Here’s another useful suggestion from Bill O’Hanlon to put the idea that ‘energy flows where attention goes’ into action.
This era has been called “The Age of Attention,” since so many things are vying for our attention (television, radio, the Internet, video games, movies, family, work, etc.). Your attention can be a powerful force and it behoves you to manage it wisely. Where you put your attention often expands that area in your awareness and in your life.
Many years ago, there was a rumour going around in a certain Western state that there was some pollutant in the air that was causing pockmarks on car windshields. A panic set in and investigations were begun. The investigators measured pockmarks on windshields in the state in which the rumours were rampant and in a state with a similar climate and level of pollution in which there was no concern. They found the exact same number of pockmarks per square inch in both states. The difference was that once people heard the rumour, they noticed the pockmarks for the first time or they noticed them much more. This same phenomenon can be used in a positive way in your life.
Find a focus
Decide an area of your life you would like to have expand. It might be more exercise, better eating, more time with your family, more leisure time, more creative work, more reading, being more responsible about spending money or something else entirely.
Record activity or attention to that area
Get a little notebook and carry it around with you for a week or two. Whenever you get a chance, as soon as possible after you notice it, write down anything you have done related to that area. If you have to wait until evening to jot it down, do that. At the end of the week, notice whether this area has expanded in your life.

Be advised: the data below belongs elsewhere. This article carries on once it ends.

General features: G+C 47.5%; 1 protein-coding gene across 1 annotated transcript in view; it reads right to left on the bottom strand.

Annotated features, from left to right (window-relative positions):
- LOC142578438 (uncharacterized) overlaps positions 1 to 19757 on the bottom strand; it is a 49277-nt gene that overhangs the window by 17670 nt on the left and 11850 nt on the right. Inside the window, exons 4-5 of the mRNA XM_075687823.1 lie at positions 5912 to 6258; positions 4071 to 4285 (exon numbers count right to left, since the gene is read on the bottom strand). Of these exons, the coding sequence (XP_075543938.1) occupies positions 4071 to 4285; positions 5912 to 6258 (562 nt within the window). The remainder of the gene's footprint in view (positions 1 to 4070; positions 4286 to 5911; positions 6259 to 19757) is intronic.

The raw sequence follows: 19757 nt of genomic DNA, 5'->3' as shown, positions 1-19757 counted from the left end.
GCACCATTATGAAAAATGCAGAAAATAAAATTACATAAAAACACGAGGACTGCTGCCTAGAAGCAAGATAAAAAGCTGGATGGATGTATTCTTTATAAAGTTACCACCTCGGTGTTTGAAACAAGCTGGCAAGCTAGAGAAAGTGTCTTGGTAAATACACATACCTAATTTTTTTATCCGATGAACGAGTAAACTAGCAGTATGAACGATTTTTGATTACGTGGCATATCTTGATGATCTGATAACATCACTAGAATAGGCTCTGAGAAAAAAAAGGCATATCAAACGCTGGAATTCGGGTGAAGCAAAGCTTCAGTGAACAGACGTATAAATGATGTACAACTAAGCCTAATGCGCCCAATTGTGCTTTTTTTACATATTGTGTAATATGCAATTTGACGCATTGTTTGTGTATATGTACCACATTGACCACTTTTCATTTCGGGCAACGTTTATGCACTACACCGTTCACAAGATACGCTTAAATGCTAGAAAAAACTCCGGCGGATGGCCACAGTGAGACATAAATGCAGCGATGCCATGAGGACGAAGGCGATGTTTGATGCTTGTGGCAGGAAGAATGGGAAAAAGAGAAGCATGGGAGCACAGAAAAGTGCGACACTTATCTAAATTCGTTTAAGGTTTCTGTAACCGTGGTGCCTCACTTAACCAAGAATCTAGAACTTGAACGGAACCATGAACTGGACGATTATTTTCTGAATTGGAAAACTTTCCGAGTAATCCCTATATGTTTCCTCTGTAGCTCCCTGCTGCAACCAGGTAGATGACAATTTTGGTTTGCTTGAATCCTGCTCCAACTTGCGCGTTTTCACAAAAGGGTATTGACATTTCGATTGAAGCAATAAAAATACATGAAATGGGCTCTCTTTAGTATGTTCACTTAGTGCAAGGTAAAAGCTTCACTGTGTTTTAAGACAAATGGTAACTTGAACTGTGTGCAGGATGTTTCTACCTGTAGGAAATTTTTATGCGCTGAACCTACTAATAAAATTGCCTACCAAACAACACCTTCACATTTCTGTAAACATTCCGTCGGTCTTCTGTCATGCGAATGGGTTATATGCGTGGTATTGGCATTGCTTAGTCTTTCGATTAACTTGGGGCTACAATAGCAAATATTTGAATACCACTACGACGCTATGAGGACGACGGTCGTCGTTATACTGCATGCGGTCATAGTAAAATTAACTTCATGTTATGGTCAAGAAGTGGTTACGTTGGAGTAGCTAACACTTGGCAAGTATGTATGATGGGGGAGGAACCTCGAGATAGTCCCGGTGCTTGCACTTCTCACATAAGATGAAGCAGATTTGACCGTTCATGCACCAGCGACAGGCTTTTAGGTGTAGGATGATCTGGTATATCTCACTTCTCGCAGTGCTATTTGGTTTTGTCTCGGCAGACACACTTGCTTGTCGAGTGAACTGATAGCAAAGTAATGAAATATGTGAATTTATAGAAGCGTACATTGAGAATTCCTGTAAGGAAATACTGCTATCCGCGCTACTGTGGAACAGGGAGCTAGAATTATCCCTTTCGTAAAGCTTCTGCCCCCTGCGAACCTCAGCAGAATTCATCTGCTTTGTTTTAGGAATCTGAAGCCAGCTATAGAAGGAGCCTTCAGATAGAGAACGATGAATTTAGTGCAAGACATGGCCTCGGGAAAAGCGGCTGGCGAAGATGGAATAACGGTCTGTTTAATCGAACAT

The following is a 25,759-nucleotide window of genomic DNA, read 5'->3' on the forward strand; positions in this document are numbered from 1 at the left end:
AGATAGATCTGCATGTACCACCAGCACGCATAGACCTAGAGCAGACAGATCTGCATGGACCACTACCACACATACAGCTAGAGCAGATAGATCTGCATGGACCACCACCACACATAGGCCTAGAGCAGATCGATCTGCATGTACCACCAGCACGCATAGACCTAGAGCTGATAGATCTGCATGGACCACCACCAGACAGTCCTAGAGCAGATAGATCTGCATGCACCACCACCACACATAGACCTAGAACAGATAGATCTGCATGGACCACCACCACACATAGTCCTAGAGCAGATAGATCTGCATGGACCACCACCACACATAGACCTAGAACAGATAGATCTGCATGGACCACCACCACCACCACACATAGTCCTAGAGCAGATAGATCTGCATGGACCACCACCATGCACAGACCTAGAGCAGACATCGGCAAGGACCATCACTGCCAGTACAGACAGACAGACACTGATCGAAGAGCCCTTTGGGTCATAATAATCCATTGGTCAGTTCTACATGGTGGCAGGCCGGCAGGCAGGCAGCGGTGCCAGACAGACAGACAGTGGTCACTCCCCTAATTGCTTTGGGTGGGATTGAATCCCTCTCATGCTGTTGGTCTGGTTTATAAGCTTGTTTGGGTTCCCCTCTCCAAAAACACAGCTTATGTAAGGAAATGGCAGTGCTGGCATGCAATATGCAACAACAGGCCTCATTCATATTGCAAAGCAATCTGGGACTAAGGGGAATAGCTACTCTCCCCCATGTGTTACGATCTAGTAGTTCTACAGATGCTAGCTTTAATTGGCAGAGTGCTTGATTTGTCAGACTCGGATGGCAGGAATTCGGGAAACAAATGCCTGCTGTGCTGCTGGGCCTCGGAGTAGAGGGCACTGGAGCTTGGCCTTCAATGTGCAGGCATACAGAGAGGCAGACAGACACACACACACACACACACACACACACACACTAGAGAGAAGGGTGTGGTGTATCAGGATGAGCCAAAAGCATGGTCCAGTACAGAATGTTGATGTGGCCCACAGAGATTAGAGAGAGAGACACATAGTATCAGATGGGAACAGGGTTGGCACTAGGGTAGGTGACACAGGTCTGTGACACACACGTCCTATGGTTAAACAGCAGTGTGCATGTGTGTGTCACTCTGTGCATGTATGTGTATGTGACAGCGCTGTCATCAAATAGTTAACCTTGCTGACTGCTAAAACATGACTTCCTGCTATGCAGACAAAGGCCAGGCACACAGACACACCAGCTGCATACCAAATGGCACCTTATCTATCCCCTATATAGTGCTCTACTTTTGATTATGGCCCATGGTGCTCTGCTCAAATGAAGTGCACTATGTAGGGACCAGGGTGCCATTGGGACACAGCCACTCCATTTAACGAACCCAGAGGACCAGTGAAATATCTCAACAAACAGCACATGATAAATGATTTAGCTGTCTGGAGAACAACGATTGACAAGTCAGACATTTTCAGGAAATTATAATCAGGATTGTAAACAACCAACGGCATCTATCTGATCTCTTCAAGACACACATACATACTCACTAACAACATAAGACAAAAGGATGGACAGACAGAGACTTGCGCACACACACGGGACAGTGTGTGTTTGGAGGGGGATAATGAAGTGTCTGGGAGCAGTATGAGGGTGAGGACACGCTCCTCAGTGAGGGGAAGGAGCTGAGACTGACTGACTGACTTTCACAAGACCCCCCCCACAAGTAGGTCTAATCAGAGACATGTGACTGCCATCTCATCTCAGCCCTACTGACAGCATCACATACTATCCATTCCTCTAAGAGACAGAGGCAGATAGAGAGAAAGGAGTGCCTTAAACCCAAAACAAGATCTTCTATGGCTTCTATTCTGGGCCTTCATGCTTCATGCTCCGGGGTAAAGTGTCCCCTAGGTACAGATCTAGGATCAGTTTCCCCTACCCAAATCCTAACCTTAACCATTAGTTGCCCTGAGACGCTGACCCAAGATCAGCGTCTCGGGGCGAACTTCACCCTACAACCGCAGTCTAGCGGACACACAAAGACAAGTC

Add a small amount each day to this area
Commit to spending as little as five minutes each day doing something related to this area. Commit to doing this for small time periods, such as a week or two. You can always continue it if it is working, but commiting to too long a time period may be a set up for failure.
In spare moments, think about this area
While waiting for an appointment, while riding the bus or subway to work, while waiting for the bath to fill, while waiting for the kids to get bundled up and into the car, use these moments to focus briefly on what you would like to do or have done in this area.
Bill O’Hanlon, M.S., Possibilities, 223 N. Guadalupe #278, Santa Fe, NM 87501